And there are a whole bunch of things you can argue is bad about modern gaming, and these are some of the reasons that aren't my opinion. *edit* But also, a lot of personal opinion does also go hand and hand when asking if games are as good as they used to be.

Last edited by bigtakilla - on 06 April 2019

Some are. And I think the ones that are quickly rise to the top of the fandom. Not always the charts. Like Persona 5. It echoes the best of the PS2 generation. Zelda BoTW feels impactful in gameplay like Mario 64 or Zelda OoT did at first. Granted BoTW isn't as successful with story and epic twists, but it felt new, fresh, and eye opening. Octopath is also amazing. Hollow Knight Undertale, etc. Sure many companies wimp out for microtransactions, easy play, and repetitive sequels, but the good is still there, albeit more dispersed, for now.



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zygote said:

Some are. And I think the ones that are quickly rise to the top of the fandom. Not always the charts. Like Persona 5. It echoes the best of the PS2 generation. Zelda BoTW feels impactful in gameplay like Mario 64 or Zelda OoT did at first. Granted BoTW isn't as successful with story and epic twists, but it felt new, fresh, and eye opening. Octopath is also amazing. Hollow Knight Undertale, etc. Sure many companies wimp out for microtransactions, easy play, and repetitive sequels, but the good is still there, albeit more dispersed, for now.

BOTW is fresh I can give you that, but Mario 64 and OoT were groundbreaking and BOTW certainly isn't that. 



With all due respect. Fuck no.



Insert Coin. Press START. You Died. Continue?

SuperRetroTurbo said:
With all due respect. Fuck no.

^

You win the internet sir.



bigtakilla said:
VAMatt said:

When games are broken now, they can be fixed.  Maybe you weren't gaming in the 80s and 90s  But, I was.  Back then, sometimes you'd get literally stuck in a game, with not choice but to restart.  That also meant huge lost progress, because of the relatively save options.  Sometimes, you'd get stuck in a glitch in the final level, and have to start the whole thing over.  Thankfully, those days are long gone.  Games now either work, or they're fixed.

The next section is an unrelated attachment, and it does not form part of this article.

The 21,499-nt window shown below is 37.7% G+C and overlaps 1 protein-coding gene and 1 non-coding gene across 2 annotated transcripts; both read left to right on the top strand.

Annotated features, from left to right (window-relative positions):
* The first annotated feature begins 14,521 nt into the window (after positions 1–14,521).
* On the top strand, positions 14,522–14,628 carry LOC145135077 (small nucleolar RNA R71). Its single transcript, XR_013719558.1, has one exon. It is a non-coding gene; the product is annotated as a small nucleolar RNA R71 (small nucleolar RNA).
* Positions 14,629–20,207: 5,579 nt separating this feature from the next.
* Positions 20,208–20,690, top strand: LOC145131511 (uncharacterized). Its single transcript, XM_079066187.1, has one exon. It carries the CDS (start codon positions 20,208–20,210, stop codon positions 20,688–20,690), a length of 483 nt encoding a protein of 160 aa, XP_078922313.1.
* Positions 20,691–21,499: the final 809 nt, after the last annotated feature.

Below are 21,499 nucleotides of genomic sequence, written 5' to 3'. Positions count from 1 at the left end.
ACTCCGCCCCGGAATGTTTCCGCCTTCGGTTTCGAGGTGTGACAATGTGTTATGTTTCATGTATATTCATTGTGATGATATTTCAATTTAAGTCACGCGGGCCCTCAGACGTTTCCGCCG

As for cost of entry, there's no comparison.  When adjusting for inflation, games are cheaper than they've ever been.  They're also much, much bigger, on average. 

So, sure, there have been some changes that one could argue are bad.  But, they're have been a whole bunch that are objectively good.  I simply don't see any case to be made for games being worse now than they were - let's say 25 years ago - except totally subjective personal opinions.

Yeah, but glitches weren't notorious in mostly every AAA game, they were fairly rare. And yeah, now games are fixed, YEARS after the fact in some cases. There really is no comparison.

As for cost, even when adjusting for inflation at best they cost roughly the same with season passes and dlc, I mean if you want the full game. Not to mention that only really becomes the case if you look at the beginnings of gaming, a PS2 game with all content cost substantially less than a PS4 game with all it's content for a majority of AAA games. Not to mention you are looking at inflation as a universal constant that effects all goods at a precise increase, and sure that makes gaming look good, but it's not exactly that precise of a measurement.

Bigger or longer games also don't necessarily mean better, that's a subjective personal opinion.

And there are a whole bunch of things you can argue is bad about modern gaming, and these are some of the reasons that aren't my opinion. *edit* But also, a lot of personal opinion does also go hand and hand when asking if games are as good as they used to be.

I would think Tomb Raider was AAA back then. I paid 89 guilders for it in 1996, which was about $52 at the time which converts to about $84 today. I could not finish the game as it crashed in the last level at the same place every time. There was no patch, no you tube to watch the end, that was just it. And while I prefer the tank controls of the old games, I doubt any new gamer would like to play modern tomb raider that way.

There were plenty PC games that wouldn't even run with no hope of a patch, or would simply crash after half an hour. Everquest was great, yet the server went down daily, link death was the most frequent way to die and lose a lot of progress. It cost $15 a month to play with paid DLC (boxed) added once or twice a year which you pretty much had to buy to keep up. It was great, I played it for 5 years, yet shudder to think how much money I spend on it.

Gaming is cheaper, easier, more streamlined than ever before. No more writing down level codes, making your own maps (although that was fun) or needing a big manual to figure out what to do, no more fussing with code wheels or enter word 15 on page 25, or praying the tape still loads or worry about the discs going bad / getting scratched. No more messing around with himem.sys autexec.bat to get games to run or the disasters windows 95 brought along.

As for the game content, longer doesn't necessarily mean better, yet if you like a certain game, there's a lot more to like nowadays. So many details to take in.

No man's sky was a complete game at release. I played it for months, it was great. Just one of those games hype ran away with, nothing compared to ET lol. Now the game is getting VR after getting tons of extra content already. Same with DriveClub. Apart from server issues the first couple weeks, it was a complete game. Then it got so much better still. Compare that with NFS 2, that had 9 cars and 7 tracks!



Are they the best they've ever been? No, that was the PS2 era.

Though is it getting better? Yes, the eighth generation has much better games than 7th generation.



Bet with Intrinsic:

The Switch will outsell 3DS (based on VGchartz numbers), according to me, while Intrinsic thinks the opposite will hold true. One month avatar control for the loser's avatar.